#KeepRCHelisAlive - the movement
How to train your pilot
Our hobby, second (or first) life is in trouble, it's no doubt. Fewer and fewer people join to this hobby. Drones, computer games, social media, changing lifestyle all can be blamed, but this is a more complicated problem by my opinion. Something has to be done and one thing is the #KeepRCHelisAlive hashtag and the ideology behind it.
I remember the time when I began to fly around 2007-2008. It wasn't difficult to get 30-40 people involved for a competition in Hungary. Biggest problem was to compress everyone in the time frame given. There were events organised - like military airbase tours - when the maximum number of attendees was declared and we couldn't host all. There were at least 5-6 contests a year, uncounted assemblies countrywide in the whole year - even in December in minuses and snow.
There was Jozsef Mojzes who was able to pull all of us together. That Jozsi Mojzes (or Joseph Mojzes as you know him) from 3D Masters, Heli Smack Down on the beach, Swiss Heli Challenge and so on.
He put incredible money and energy into the hobby and events. He built the second generation of this hobby in Hungary. Then he decided to give up on the hobby and to move on. I'm proud to say, he teached me how to fly, how to learn and teach to fly. And I've learned as well how to organise the community, how to build something up. Rchelicopter.hu was my idea and I figured out what and how to present and tried different techniques, but as time passed my enthusiasm got weaker too.
Unlike a new guy for us in those days named Bert Kammerer. He could manage to keep his enthusiasm up for long time. But he also realised the problem and he thought something has to be done. Podcasts, social media presence and so on. As Kyle Stacy remembers Bert developed the #KeepRCHelisAlive hashtag in 2016 to involve people showing sympathy, promoting the hobby, building an international community up again. So please guys, use this hashtag. But Bert shows a behaviour to follow as well. He could be high-minded and selfish with his knowledge and abilities, but - unlike many others - he remained on the ground with us helping newbies, involve people, showing "miracles" and secrets. Even if you don't want to fly he deserves the respect for his effort to keep our hobby up, not letting to sink in the deep.
And when we think that all efforts are useless, we can't defeat these circumstances, suddenly a next generation is growing up literally and figuratively. There are many young and might be talented children (I'm sorry: teenagers for those who are affected) current and future RC helicopter pilots. I would like to introduce them in a future series.
This generation brought some new challenges. Everything I learned about teaching people to fly is working partially or it's absolutely useless, and it varies on different age groups. My son can't speak yet (except words, simple sentences), therefore I have no chance to explain him, how to do it. I can show him, but he will be 2 year old in August. Obviously it's impossible to keep him there at the sim for longer time to practice, I let him to play, discover everything in simulator. In addition he has got the Little Tikes My First Flyer coaxial helicopter (for 4 year old children or older) which can teach him the meaning of control, focusing and so on. Most importantly I mustn't force him to do it.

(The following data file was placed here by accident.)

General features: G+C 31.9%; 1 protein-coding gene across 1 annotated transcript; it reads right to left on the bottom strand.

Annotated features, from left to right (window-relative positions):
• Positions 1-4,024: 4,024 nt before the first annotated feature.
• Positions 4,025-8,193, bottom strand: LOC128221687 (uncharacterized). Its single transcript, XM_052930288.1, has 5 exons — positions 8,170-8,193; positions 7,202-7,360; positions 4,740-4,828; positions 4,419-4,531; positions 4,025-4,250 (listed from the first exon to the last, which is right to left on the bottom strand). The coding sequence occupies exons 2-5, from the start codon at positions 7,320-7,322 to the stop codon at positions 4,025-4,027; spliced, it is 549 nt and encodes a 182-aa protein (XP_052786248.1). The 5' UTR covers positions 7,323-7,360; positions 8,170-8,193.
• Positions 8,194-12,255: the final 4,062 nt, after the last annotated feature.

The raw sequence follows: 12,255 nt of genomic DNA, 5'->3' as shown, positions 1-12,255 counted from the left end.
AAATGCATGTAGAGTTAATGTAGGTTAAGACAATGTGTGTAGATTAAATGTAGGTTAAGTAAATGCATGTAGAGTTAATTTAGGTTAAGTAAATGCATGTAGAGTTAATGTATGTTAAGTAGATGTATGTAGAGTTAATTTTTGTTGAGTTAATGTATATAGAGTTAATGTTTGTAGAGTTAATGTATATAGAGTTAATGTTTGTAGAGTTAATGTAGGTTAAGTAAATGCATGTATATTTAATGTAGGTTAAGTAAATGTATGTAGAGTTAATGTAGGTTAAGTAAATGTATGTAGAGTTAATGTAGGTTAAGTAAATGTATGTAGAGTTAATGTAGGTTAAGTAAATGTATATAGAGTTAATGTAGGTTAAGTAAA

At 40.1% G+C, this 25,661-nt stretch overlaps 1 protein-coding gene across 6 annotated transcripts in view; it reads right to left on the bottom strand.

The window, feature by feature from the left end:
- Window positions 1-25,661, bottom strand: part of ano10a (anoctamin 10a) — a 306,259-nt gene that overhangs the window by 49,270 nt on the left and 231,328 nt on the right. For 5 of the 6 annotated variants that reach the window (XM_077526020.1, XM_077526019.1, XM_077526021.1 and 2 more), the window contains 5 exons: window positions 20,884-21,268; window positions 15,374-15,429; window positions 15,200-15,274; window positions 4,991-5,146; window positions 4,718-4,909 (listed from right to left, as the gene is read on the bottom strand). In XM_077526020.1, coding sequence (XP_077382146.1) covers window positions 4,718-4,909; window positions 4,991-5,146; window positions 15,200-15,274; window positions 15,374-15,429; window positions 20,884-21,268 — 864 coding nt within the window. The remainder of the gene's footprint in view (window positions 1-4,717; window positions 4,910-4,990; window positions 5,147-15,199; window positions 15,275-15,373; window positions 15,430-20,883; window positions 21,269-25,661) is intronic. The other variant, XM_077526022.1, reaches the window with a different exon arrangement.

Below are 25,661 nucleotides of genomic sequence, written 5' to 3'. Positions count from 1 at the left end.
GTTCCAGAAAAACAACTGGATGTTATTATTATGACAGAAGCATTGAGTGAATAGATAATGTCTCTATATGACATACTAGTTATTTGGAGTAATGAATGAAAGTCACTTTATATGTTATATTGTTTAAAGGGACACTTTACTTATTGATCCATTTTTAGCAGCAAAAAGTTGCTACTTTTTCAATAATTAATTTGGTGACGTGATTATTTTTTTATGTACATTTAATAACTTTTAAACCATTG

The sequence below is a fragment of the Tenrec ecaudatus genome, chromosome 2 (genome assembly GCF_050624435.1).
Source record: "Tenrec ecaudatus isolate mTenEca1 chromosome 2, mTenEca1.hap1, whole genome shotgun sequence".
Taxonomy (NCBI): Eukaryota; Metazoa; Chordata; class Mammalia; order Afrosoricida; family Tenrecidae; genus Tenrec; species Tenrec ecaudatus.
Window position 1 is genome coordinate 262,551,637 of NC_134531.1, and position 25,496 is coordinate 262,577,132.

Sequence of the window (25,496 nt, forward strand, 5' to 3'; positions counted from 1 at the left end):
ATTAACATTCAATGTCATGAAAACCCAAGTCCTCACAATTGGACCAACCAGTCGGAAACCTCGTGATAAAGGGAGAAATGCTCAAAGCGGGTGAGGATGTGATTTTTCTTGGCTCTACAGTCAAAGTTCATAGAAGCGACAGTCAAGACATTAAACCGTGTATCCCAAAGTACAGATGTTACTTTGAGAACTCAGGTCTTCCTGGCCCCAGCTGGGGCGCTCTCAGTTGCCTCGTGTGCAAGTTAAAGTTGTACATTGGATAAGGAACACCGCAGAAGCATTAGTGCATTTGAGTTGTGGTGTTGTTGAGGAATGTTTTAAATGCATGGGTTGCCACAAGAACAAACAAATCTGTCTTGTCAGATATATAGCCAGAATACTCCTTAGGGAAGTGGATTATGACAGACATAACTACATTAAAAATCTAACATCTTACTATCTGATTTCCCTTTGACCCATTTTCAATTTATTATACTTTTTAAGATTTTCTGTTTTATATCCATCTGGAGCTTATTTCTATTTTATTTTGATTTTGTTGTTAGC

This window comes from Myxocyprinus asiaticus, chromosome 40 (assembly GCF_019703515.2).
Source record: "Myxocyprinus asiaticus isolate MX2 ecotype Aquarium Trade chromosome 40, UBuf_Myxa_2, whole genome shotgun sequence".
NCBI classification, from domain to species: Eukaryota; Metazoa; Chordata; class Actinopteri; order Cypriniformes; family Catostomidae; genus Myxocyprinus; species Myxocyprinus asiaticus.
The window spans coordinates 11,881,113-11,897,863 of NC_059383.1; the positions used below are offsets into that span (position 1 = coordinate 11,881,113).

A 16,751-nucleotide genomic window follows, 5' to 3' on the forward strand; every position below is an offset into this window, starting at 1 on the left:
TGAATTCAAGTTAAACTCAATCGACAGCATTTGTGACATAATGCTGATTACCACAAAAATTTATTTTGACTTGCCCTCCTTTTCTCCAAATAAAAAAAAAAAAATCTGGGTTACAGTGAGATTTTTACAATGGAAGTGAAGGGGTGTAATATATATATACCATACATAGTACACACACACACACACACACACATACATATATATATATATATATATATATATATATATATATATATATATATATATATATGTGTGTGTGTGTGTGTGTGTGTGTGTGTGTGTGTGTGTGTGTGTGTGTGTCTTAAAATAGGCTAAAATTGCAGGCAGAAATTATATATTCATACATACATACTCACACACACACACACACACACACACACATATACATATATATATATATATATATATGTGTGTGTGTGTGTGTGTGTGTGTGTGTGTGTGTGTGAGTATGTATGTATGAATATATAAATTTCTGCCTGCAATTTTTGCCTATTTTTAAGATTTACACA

Our daughter is different. She is 8 now. When she was born, I was flying already, therefore she was with me at the airfields, public shows, contests and everywhere. She grew up with RC helicopters and she wasn't interested too much. I never forced her to do it.
Then we were attending Helifest in Weston Park in 2016, where she met Raquel Bellot. Raquel was really kind to her - I'm still very thankful for Raquel - and Antonia or Toncsi as we call her (Tonchi in Eglish phonetics) got really excited:
The excitement was there then persistence was gone for almost a year. I didn't force it, sometimes I mentioned what she said. A year later at the same event, Helifest, she met Maria Pavlou. Maria impressed Toncsi so much, flying got really serious by the time. Now she is practicing in simulator by herself, she wants to fly in real life as well.
I know the rules of learning, how to set up everything, basics, fundamental orientation, rectangle flying. And everything is pointless, because she is still a child. I can't keep her interest up by forcing her to fly really boring manoeuvres for ages. I must let her to play, to learn newer and newer tricks then return the previous ones, and one more step back and forth and so on. Jumping up and down.
Next to the simulator we were using buddy boxing. At the beginning it was a bit scary even to me. I've trained many people but adults mostly, when I can tell: do not do it. I can tell the same to children, but sometimes - intentionally or not - it has no effect indeed. By the time we got synchronised and it's absolutely not stressful to me now. I would leave the trainer lead away now, but she feels that safer.
A bit more than two weeks ago we went to fly. And - silly me - I forgot the trainer lead at home. We got there, everything was unpacked. No other option left, I had to ask Toncsi:
And to be honest, she has never ever controlled the helicopter so nice than that time. Something has changed at the moment, when this happened. Since then she wants to fly and her improvement is lightspeed fast. We can go one step further every day. I can't follow her. She learns one or two new manoeuvres day by day.
What was required to get there?
Of course I had to be there as mentor. But this could not happen without Raquel and Maria either. We need these big form pilots being on the ground and open-minded. We need more experienced and professional pilots like Bert, Kyle, Raquel, Maria, Joseph. And I need to mention many more.
PS: I know the list of similiar pilots is much longer but they are my personal experiences.